NASA's Mars Exploration Program (Image credit: NASA/JPL-Caltech/MSSS)
Sol 673: Out of the Ellipse
The images for panorama obtained by the rover's 34-millimeter Mast Camera. The mosaic, which stretches about 30,000 pixels width, includes 137 images taken on Sol 673 (June 28, 2014).
I'm MAHLI/MARDI uplink lead today, planning Sols 673-675 to get MSL through the weekend. It turned out to be a busy day, as the Sol 672 did not complete nominally. A 101-meter drive was planned, but after traversing 82 meters the rover stopped because it determined that it was slipping too much. As the vehicle was crossing some sandy ripples , the wheels encountered soft sand and the rover automatically detected that progress was not being made at the expected rate, and correctly halted the drive. Coincidentally, the rover stopped right on the landing ellipse, a major mission milestone! The vehicle was designed to be able to traverse far enough to drive out of the region defined by the uncertainty in the landing location, and has now achieved that laudable goal. We had been planning to acquire a full set of wheel images on Sol 673, but the current rover location is not suitable for this activity, so we decided to plan contact science instead. MAHLI images of a target Sourdough will be taken before placing the APXS on it and integrating overnight, in parallel with SAM scrubber cleaning. On Sol 674, the rover will drive out of the ripple, then turn around to get a better look at the location it is at now. The plan for the final sol (675) is dominated by cleaning of SAM's getter and trap. Dates of planned rover activities described in these reports are subject to change due to a variety of factors related to the Martian environment, communication relays and rover status.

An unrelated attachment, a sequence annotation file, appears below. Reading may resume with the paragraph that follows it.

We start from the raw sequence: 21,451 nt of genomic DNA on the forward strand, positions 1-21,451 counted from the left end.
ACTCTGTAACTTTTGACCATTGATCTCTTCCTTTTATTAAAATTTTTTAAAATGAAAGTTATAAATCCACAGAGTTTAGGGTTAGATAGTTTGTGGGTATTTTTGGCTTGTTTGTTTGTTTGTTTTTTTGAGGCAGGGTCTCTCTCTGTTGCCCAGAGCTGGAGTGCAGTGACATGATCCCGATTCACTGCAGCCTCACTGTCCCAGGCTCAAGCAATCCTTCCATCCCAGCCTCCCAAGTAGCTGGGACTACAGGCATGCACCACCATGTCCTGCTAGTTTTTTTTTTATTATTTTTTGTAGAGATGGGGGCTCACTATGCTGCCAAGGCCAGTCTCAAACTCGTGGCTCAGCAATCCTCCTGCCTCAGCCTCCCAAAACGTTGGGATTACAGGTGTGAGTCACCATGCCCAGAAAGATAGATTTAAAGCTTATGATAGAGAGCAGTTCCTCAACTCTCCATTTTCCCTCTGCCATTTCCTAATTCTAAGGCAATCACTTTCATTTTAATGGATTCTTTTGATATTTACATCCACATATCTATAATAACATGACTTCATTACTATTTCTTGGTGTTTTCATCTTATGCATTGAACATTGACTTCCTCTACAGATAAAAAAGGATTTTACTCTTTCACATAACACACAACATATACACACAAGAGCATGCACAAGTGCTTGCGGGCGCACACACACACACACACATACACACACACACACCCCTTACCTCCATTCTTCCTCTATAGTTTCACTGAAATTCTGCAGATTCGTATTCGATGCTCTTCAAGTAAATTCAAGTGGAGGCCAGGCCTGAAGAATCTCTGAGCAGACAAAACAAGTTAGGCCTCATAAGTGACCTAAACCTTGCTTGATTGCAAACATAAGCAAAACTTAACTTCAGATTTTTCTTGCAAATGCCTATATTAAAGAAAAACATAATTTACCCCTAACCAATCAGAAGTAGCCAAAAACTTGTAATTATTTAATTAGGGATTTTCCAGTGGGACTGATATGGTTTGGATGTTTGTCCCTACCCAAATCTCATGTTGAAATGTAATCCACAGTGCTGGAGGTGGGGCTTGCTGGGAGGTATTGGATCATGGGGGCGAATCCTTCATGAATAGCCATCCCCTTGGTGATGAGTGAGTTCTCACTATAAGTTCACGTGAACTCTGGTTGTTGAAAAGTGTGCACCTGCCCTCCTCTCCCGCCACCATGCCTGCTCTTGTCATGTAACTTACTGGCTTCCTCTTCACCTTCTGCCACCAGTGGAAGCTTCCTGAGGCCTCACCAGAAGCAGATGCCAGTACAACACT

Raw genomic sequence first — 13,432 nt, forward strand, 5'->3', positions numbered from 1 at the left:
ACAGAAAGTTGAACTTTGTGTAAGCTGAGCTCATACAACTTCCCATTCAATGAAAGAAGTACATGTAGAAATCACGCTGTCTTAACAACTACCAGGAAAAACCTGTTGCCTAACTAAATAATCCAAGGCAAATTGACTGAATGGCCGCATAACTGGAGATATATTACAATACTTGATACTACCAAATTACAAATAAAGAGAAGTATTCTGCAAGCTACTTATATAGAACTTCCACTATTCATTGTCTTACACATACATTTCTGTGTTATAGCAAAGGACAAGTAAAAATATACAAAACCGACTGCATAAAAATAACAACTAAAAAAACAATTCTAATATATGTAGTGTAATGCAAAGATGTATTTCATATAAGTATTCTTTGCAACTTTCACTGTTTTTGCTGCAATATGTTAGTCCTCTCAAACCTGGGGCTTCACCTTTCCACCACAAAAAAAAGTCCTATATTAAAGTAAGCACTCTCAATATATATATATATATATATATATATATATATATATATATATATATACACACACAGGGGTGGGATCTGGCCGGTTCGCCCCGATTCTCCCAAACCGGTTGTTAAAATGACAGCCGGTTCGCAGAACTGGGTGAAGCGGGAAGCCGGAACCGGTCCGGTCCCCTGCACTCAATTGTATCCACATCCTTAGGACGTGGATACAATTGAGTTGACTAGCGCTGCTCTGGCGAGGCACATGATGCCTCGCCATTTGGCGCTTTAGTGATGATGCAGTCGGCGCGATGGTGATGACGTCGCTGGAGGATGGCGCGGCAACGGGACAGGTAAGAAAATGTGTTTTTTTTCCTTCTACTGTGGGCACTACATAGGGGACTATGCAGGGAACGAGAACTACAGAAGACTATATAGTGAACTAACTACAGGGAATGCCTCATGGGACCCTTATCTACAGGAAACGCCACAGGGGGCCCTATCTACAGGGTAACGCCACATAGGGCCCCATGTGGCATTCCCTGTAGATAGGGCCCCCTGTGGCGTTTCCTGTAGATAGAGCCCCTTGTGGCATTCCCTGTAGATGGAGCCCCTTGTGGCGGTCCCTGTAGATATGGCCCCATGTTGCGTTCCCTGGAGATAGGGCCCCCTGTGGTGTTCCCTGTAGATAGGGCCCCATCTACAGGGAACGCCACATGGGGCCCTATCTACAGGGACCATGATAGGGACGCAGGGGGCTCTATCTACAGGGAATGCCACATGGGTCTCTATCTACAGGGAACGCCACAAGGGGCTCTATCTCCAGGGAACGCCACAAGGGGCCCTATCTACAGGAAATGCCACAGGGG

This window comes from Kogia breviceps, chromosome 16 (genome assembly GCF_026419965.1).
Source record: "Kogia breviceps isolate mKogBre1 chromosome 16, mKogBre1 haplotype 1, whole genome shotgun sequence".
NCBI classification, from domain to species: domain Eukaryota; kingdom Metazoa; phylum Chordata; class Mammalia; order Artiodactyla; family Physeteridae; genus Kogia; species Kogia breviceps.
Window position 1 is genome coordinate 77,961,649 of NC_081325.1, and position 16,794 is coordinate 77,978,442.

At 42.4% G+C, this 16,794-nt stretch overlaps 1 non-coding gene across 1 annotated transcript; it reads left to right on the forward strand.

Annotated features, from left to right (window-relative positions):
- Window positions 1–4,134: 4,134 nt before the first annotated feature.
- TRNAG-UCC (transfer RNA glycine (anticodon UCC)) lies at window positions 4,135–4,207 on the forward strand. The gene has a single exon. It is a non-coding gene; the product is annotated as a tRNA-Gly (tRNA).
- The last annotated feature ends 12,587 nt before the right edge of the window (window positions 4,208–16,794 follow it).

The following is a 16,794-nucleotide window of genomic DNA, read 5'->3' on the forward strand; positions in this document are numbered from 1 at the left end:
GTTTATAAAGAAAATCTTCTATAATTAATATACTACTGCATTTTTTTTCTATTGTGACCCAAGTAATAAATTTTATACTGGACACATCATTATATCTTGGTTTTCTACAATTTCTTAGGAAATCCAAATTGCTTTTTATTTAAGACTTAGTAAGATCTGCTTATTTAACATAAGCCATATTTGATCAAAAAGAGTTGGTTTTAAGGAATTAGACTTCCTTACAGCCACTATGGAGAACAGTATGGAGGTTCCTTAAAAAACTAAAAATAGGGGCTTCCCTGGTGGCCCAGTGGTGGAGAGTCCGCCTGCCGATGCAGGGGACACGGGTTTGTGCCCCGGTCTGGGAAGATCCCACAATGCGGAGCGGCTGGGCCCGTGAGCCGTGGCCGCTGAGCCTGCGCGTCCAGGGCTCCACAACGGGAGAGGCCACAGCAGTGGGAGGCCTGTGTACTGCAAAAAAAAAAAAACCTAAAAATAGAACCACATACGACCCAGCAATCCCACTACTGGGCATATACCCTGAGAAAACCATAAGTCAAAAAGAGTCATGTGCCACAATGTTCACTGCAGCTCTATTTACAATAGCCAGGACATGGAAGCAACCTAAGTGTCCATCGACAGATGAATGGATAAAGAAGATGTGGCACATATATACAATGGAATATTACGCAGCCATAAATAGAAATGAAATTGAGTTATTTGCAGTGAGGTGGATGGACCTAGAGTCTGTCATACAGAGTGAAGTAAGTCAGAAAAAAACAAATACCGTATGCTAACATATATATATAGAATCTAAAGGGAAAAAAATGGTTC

Other panoramas of Mars by Curiosity rover:
The planet Earth has proven to be too limiting for our awesome community of panorama photographers. We're getting an increasing number of submissions that depict locations either not on Earth (like Mars, the Moon, and Outer Space in general) or do not realistically represent a geographic location on Earth (either because they have too many special effects or are computer generated) and hence don't strictly qualify for our Panoramic World project.But many of these panoramas are extremely beautiful or popular of both.So, in order to accommodate our esteemed photographers and the huge audience that they attract to 360Cities with their panoramas, we've created a new section (we call it an "area") called "Out of this World" for panoramas like these.Don't let the fact that these panoramas are being placed at the Earth's South Pole fool you - we had to put them somewhere in order not to interfere with our Panoramic World.Welcome aboard on a journey "Out of this World".